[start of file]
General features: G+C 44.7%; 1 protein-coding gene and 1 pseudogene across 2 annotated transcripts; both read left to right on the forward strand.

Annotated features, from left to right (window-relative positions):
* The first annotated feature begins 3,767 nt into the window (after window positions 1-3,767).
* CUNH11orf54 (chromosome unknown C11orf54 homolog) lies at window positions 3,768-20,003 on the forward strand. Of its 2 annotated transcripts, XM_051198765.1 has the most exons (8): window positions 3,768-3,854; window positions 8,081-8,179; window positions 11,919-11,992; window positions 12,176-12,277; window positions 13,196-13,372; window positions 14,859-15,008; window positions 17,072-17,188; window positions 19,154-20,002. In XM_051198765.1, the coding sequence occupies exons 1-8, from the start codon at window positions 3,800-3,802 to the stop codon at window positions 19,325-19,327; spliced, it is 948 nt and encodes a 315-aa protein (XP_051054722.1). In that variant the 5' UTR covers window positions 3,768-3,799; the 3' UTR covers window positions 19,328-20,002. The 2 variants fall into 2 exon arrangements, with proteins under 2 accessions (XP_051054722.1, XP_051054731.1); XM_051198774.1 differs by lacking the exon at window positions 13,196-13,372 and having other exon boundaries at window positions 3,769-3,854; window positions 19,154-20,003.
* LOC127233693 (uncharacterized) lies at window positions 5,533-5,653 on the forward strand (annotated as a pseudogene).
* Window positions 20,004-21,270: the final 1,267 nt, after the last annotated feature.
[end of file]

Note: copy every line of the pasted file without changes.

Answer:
General features: G+C 44.7%; 1 protein-coding gene and 1 pseudogene across 2 annotated transcripts; both read left to right on the forward strand.

Annotated features, from left to right (window-relative positions):
* The first annotated feature begins 3,767 nt into the window (after window positions 1-3,767).
* CUNH11orf54 (chromosome unknown C11orf54 homolog) lies at window positions 3,768-20,003 on the forward strand. Of its 2 annotated transcripts, XM_051198765.1 has the most exons (8): window positions 3,768-3,854; window positions 8,081-8,179; window positions 11,919-11,992; window positions 12,176-12,277; window positions 13,196-13,372; window positions 14,859-15,008; window positions 17,072-17,188; window positions 19,154-20,002. In XM_051198765.1, the coding sequence occupies exons 1-8, from the start codon at window positions 3,800-3,802 to the stop codon at window positions 19,325-19,327; spliced, it is 948 nt and encodes a 315-aa protein (XP_051054722.1). In that variant the 5' UTR covers window positions 3,768-3,799; the 3' UTR covers window positions 19,328-20,002. The 2 variants fall into 2 exon arrangements, with proteins under 2 accessions (XP_051054722.1, XP_051054731.1); XM_051198774.1 differs by lacking the exon at window positions 13,196-13,372 and having other exon boundaries at window positions 3,769-3,854; window positions 19,154-20,003.
* LOC127233693 (uncharacterized) lies at window positions 5,533-5,653 on the forward strand (annotated as a pseudogene).
* Window positions 20,004-21,270: the final 1,267 nt, after the last annotated feature.